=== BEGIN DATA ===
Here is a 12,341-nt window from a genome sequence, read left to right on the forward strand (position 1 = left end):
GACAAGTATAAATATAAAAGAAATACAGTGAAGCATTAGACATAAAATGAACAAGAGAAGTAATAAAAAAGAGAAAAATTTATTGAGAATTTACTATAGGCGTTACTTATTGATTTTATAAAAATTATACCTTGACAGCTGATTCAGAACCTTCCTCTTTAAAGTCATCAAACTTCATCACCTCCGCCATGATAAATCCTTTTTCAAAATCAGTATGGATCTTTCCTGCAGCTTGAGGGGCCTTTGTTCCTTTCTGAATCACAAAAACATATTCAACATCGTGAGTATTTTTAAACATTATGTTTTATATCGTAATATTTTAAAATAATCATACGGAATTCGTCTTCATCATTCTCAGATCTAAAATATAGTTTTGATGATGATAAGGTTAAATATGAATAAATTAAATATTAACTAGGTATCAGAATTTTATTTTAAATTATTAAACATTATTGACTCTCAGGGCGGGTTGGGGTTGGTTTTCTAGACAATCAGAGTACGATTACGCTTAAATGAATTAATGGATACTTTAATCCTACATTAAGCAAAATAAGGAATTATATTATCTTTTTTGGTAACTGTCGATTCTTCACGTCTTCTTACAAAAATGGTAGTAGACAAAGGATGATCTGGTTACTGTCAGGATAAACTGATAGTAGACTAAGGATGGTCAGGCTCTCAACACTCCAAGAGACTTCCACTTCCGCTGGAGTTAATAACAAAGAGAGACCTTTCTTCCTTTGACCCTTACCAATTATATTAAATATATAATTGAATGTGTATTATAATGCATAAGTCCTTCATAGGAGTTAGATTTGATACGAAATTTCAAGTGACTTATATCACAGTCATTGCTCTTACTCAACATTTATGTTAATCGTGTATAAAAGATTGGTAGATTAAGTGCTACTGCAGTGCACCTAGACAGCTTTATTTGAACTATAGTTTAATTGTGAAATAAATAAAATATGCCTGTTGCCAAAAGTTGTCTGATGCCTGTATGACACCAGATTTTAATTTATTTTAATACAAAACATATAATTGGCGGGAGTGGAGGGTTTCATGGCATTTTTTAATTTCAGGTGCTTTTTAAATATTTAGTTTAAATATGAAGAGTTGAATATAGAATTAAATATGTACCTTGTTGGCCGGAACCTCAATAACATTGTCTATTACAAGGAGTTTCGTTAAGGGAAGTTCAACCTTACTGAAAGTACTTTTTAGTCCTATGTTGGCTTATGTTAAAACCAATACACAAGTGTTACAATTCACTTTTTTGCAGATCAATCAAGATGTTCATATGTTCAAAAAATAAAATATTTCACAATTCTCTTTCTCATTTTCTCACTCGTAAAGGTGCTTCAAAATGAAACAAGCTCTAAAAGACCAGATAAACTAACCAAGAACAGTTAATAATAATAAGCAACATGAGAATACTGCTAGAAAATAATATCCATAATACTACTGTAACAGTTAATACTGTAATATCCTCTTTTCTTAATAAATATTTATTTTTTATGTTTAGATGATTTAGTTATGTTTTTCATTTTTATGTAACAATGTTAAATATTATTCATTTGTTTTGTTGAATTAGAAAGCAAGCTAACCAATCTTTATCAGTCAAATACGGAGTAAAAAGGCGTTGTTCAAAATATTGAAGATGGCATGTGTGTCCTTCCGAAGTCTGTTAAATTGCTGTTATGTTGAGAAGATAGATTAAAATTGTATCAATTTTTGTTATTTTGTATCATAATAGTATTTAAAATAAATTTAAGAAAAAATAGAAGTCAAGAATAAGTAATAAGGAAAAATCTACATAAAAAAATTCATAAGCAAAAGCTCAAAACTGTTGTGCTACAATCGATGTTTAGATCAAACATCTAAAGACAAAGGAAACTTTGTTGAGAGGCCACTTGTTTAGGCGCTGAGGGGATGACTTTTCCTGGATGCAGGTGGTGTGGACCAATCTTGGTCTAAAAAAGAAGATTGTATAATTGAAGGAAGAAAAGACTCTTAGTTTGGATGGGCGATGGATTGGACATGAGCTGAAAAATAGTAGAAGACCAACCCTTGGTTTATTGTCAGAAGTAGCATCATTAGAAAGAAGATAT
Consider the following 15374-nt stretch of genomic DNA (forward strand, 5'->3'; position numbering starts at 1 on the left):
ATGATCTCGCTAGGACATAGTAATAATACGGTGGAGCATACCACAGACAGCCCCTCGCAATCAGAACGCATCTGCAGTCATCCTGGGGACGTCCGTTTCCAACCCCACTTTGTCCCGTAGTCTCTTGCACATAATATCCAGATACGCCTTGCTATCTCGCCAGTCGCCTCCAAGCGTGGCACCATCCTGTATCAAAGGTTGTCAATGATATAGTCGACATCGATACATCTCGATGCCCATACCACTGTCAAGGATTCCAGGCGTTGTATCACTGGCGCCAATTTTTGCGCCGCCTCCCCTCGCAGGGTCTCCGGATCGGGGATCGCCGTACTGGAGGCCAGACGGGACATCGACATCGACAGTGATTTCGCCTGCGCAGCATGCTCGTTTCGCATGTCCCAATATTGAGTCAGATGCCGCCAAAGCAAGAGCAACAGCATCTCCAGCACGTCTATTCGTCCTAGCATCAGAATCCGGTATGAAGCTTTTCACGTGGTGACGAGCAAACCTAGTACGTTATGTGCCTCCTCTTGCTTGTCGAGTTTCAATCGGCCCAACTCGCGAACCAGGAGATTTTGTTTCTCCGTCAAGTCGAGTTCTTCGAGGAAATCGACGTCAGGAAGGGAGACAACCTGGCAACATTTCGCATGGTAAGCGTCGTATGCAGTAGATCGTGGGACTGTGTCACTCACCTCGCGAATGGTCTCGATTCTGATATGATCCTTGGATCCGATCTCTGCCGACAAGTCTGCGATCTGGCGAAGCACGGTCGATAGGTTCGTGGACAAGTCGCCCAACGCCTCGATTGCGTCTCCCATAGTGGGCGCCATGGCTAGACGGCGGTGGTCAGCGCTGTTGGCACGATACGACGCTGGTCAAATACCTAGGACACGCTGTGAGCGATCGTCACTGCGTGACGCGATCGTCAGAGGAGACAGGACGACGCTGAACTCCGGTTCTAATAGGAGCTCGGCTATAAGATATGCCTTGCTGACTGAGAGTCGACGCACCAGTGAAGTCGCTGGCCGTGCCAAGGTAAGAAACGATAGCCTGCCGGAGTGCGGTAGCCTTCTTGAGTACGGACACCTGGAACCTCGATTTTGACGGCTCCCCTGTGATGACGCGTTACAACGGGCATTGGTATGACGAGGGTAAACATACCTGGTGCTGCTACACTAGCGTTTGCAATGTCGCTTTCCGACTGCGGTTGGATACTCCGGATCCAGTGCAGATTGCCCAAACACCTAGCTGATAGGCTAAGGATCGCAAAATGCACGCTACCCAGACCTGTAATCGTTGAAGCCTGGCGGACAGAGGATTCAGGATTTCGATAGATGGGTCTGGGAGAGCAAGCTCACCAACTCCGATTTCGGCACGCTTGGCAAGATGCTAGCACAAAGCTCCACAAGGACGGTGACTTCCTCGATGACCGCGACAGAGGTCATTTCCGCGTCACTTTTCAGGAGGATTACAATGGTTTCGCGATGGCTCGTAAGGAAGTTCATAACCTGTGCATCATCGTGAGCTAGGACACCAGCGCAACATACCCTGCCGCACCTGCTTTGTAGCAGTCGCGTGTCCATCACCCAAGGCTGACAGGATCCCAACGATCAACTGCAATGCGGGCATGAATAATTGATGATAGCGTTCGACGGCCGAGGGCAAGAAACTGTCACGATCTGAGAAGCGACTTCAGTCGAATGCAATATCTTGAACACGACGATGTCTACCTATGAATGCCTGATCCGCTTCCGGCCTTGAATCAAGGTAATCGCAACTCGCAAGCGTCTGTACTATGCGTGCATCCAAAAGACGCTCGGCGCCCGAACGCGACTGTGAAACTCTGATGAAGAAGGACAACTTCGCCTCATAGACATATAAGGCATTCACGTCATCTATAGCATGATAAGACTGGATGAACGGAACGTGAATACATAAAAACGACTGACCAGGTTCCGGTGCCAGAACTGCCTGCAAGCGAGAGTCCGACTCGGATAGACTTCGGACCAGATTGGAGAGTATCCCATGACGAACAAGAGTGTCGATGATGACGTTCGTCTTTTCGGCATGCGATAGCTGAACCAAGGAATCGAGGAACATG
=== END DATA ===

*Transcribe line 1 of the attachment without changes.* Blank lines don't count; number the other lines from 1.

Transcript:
Here is a 12,341-nt window from a genome sequence, read left to right on the forward strand (position 1 = left end):